On the opening day, I sat roughly 10 feet away from Ugandan President Musevene while he made a very angry speech about the interference of American and European white people in African business, cultural and political affairs. My two friends and I had been seated more-or-less next to him, but were separated by a ring of armed guards. The festival was incredible, high stomping, enormous drums, colorful, with movement that blended some of the conventions of missionary teaching with older dance traditions that expressed sexuality, war, hunting, with the relatively recent influences of modern dance, mixed media performance and pop culture trends from African, European and American sources. For the traditional African dancers, it was the first time most of them had performed together on a single stage.

Attended the going away party of a retiring Anglican priest who was moving to Scotland after 45 years of teaching dance and self-sufficiency to young women in Kampala. Kampala is a hot crowded city, smoke rising in trash can fires all over the city, maribou storks hovering like crows in the mango trees. My friends were tense and angry and closeted and sarcastic. I smoked American cigarettes on the balcony and choked on the urban air. The storks were enormous, prehistoric, almost hip height to me.

After the festival, I flew alone (at last!) from Uganda to Naorobi to Amsterdam. I wandered the streets of Amsterdam late at night until I came to the Café Kale, where I ordered beer, soup and kale pesto with crusty bread.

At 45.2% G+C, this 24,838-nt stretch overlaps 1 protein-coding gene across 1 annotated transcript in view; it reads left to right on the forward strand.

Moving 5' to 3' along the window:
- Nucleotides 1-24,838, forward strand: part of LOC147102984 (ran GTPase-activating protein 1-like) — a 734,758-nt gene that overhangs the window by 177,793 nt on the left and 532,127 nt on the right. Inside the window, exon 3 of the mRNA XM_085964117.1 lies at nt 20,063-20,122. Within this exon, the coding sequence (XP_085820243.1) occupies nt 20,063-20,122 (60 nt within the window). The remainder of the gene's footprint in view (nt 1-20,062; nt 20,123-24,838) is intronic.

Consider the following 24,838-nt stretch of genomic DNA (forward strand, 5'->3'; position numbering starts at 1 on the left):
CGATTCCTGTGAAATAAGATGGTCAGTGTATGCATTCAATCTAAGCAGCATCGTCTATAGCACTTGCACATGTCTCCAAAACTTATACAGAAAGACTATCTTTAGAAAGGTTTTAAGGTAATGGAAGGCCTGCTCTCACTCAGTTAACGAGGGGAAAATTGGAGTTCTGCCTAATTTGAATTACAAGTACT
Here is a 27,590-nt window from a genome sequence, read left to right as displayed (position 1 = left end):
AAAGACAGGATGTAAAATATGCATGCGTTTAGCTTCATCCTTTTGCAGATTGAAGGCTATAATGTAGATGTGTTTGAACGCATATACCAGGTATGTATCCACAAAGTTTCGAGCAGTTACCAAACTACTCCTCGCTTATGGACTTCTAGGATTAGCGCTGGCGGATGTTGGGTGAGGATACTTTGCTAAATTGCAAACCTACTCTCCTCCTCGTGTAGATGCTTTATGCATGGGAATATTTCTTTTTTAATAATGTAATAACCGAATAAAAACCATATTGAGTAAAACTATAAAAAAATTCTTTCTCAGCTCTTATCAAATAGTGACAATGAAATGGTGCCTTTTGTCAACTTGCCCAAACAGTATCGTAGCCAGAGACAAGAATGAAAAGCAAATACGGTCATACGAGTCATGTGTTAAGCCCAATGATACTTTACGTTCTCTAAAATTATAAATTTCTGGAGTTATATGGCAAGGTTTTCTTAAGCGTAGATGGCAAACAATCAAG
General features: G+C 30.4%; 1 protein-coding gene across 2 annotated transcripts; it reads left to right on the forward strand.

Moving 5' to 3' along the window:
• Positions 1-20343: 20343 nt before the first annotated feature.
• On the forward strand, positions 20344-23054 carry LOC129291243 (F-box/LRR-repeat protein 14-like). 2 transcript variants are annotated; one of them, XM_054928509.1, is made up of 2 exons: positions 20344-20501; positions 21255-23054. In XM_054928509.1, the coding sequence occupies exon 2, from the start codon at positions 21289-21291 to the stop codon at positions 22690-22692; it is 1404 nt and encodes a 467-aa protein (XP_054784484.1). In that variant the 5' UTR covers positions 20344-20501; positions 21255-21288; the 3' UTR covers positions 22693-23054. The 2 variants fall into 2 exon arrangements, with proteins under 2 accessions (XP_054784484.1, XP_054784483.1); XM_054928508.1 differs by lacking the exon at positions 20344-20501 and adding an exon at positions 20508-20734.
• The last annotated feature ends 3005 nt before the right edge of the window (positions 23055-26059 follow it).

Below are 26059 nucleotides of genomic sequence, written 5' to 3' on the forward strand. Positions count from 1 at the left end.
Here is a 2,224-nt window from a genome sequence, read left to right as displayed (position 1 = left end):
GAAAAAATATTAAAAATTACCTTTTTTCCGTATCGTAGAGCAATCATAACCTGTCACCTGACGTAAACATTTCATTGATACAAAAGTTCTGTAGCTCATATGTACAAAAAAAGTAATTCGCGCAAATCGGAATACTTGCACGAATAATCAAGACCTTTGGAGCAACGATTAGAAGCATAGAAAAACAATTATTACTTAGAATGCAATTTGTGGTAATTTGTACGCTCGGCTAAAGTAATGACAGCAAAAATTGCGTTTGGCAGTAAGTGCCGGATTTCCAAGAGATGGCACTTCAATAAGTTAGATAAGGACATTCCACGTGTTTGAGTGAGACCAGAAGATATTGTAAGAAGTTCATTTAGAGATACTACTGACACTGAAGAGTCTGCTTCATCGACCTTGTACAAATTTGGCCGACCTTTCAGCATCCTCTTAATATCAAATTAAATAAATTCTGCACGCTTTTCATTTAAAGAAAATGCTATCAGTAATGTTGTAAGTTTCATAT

Back at home, we were maced at a peace rally by mounted Albuquerque police. Hid in a sandwich shop with two dudes who kept saying “Whoa man, we should really shut down.”

Acquired two new cats, the blue-eyed husky and a pair of lovebirds.

Took sides when my friends in Uganda split up. I’m a big fool sometimes.

Saw the little nieces and nephews frequently. Their favorite games at the time were role playing, yoga, fencing and playing dragon in the yard, storytelling and making scrambled eggs.

Had a major flood (in an act of rural vandalism) that almost collapsed the house (it is made of mud). Moved from room to room for almost three months as we rebuilt, keeping the fridge in the front yard the entire time. Good look, that.

Learned to make pie crust.  

Next: Five years from now, I . . .

Parachute and safety net

Posted in family, life with tags , , , on December 28, 2007 by bosquechica

Paul on the beach with friends

Here’s my grand-dad, on the beach in Ecuador. Next to him are two seals, lolling in the warm sand. He was in Ecuador for an investment seminar, which he quickly determined to be a scam intended to lure gullible old people. He ditched the seminar and made the trip a vacation instead. When this picture was taken, Paul was 93 years old, and had taken hang-gliding lessons earlier the same day.

In the last several years of his life, he concentrated alternately on investments and adventures. Quito, Galapagos, Copenhagen, Athens. He liked to tell us that he hadn’t started saving for retirement until he was 80, and that may have even been true. What we know is that when my grandmother died, at 89, they’d been married for almost 70 years, and had been living a quiet, comfortable middle-class retirement. He was briefly immobilized — what to do now? Where to go? How to start over at 90?